What explains the proliferation of antidumping laws?
Hylke Vandenbussche () and
Maurizio Zanardi ()
Economic Policy, 2008, vol. 23, 93-138
"A recent phenomenon is the rapid spread of antidumping laws amongst developing countries (i.e. China, India, Mexico). Between 1980 and 2003 the number of countries in the world with an antidumping law in place more than doubled, going from 36 to 97 countries. This paper examines a number of potential explanations for this proliferation of antidumping laws. We look for determinants explaining the timing of trade law adoption using a duration analysis. Results suggest that retaliatory motives are at the heart of the proliferation. This raises serious policy issues since antidumping laws should be about combating unfair trade, not about retaliation which runs contrary to the spirit of the WTO. Results also suggest that past trade liberalization raises the probability of a country to adopt an antidumping law. The proliferation of antidumping laws has important policy implications. In the interest of all users, antidumping rules should be renegotiated at the level of the WTO to make their use less 'easy', in order to avoid an escalation of protection worldwide". Copyright (c) CEPR, CES, MSH, 2008..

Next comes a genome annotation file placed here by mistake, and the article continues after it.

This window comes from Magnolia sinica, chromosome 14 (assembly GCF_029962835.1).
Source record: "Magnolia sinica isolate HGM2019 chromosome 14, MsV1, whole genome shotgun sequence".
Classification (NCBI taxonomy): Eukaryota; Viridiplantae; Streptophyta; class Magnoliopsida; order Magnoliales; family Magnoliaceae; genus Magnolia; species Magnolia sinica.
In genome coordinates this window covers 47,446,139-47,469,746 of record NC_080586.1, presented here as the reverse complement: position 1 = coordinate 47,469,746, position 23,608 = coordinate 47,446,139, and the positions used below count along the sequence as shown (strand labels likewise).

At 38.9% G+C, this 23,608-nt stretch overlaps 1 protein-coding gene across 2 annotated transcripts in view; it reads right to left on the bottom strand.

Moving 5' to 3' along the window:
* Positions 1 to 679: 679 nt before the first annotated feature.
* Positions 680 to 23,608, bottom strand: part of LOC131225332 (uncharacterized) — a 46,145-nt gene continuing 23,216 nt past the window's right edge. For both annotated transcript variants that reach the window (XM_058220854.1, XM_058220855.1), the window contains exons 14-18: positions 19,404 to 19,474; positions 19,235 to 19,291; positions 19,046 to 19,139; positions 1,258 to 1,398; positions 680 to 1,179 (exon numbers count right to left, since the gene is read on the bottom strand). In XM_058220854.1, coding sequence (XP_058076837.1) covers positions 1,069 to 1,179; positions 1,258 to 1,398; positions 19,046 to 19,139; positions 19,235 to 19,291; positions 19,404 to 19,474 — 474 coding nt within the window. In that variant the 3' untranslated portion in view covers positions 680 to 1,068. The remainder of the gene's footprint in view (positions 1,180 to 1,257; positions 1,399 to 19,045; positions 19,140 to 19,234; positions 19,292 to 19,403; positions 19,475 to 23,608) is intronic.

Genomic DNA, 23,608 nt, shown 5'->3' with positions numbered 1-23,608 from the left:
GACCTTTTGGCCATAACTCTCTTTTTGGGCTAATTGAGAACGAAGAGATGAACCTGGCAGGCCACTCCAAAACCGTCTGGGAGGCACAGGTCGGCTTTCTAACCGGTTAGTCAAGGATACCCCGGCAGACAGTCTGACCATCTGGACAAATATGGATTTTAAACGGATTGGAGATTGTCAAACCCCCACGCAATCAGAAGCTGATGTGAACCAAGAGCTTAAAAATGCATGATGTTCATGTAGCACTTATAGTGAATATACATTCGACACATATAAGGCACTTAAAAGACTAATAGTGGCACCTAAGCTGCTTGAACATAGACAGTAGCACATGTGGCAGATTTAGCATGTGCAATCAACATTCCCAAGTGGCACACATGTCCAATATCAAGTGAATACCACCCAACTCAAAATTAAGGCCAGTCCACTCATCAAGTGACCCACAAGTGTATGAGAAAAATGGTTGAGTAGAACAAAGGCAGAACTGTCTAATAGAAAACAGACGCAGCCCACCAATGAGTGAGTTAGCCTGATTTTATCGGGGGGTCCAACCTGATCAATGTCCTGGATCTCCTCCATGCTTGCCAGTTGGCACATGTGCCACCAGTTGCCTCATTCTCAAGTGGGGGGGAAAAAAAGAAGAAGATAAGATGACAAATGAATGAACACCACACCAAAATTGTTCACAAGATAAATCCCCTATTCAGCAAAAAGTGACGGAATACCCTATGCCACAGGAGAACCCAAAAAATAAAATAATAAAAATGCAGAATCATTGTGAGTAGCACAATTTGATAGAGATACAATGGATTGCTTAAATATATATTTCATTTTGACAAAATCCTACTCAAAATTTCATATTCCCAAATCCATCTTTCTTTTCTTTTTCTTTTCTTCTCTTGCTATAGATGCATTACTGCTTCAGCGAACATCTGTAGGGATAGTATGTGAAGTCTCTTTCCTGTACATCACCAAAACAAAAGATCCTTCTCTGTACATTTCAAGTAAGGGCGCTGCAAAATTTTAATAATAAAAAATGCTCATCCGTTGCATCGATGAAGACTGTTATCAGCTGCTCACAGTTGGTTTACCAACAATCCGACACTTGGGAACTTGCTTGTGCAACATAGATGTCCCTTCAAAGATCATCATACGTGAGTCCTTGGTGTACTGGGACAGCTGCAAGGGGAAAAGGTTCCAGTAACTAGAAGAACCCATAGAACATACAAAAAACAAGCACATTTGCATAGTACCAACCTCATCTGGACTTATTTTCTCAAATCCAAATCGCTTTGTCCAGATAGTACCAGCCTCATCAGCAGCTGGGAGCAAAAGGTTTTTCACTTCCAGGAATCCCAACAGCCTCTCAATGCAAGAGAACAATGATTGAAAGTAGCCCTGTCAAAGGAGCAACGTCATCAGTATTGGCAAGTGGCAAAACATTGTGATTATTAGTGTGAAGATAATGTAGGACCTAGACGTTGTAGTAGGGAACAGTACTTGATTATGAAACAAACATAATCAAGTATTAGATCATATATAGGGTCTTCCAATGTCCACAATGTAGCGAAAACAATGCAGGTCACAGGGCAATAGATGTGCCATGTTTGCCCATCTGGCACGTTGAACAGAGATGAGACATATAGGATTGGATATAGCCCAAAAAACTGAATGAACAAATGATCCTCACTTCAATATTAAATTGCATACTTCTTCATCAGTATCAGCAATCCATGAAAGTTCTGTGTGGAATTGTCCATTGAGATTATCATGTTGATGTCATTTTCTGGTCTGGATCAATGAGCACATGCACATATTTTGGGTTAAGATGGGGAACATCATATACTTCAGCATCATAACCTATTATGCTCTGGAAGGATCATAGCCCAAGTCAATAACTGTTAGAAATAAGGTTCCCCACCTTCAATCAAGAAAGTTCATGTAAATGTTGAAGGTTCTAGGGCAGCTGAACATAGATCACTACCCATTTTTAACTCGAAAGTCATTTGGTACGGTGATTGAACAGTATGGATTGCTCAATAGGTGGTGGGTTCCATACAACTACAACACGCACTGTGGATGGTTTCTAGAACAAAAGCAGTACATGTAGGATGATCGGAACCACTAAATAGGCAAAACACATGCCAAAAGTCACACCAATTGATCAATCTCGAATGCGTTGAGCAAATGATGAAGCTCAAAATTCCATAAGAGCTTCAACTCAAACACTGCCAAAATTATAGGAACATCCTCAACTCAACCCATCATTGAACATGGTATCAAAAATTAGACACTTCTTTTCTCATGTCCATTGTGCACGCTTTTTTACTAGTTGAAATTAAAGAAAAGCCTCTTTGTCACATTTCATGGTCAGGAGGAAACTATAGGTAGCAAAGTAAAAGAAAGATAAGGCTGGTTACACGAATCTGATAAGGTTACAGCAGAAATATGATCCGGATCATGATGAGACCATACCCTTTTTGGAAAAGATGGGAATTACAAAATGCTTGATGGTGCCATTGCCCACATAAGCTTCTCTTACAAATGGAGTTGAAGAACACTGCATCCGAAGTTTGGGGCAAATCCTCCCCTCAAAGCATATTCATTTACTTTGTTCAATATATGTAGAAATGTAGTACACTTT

References: Add references at CitEc
Citations: View citations in EconPapers (28) Track citations by RSS feed
Downloads: (external link)
http://www.blackwell-synergy.com/doi/abs/10.1111/j.1468-0327.2007.00196.x link to full text (text/html)
Access to full text is restricted to subscribers.
Working Paper: What explains the proliferation of antidumping laws? (2009)
Working Paper: What explains the proliferation of antidumping laws? (2008)
Working Paper: What explains the proliferation of antidumping laws (2008)
Working Paper: What explains the proliferation of antidumping laws? (2007)
Working Paper: What Explains the Proliferation of Antidumping Laws ? (2007)
This item may be available elsewhere in EconPapers: Search for items with the same title.
Export reference: BibTeX
RIS (EndNote, ProCite, RefMan)
Persistent link: https://EconPapers.repec.org/RePEc:bla:ecpoli:v:23:y:2008:i::p:93-138
Ordering information: This journal article can be ordered from
http://www.blackwell ... bs.asp?ref=0266-4658
Access Statistics for this article
Economic Policy is currently edited by Giuseppe Bertola, Philippe Martin and Paul Seabright
More articles in Economic Policy from CEPR Contact information at EDIRC., CES Contact information at EDIRC., MSH Contact information at EDIRC.
Bibliographic data for series maintained by Wiley Content Delivery ().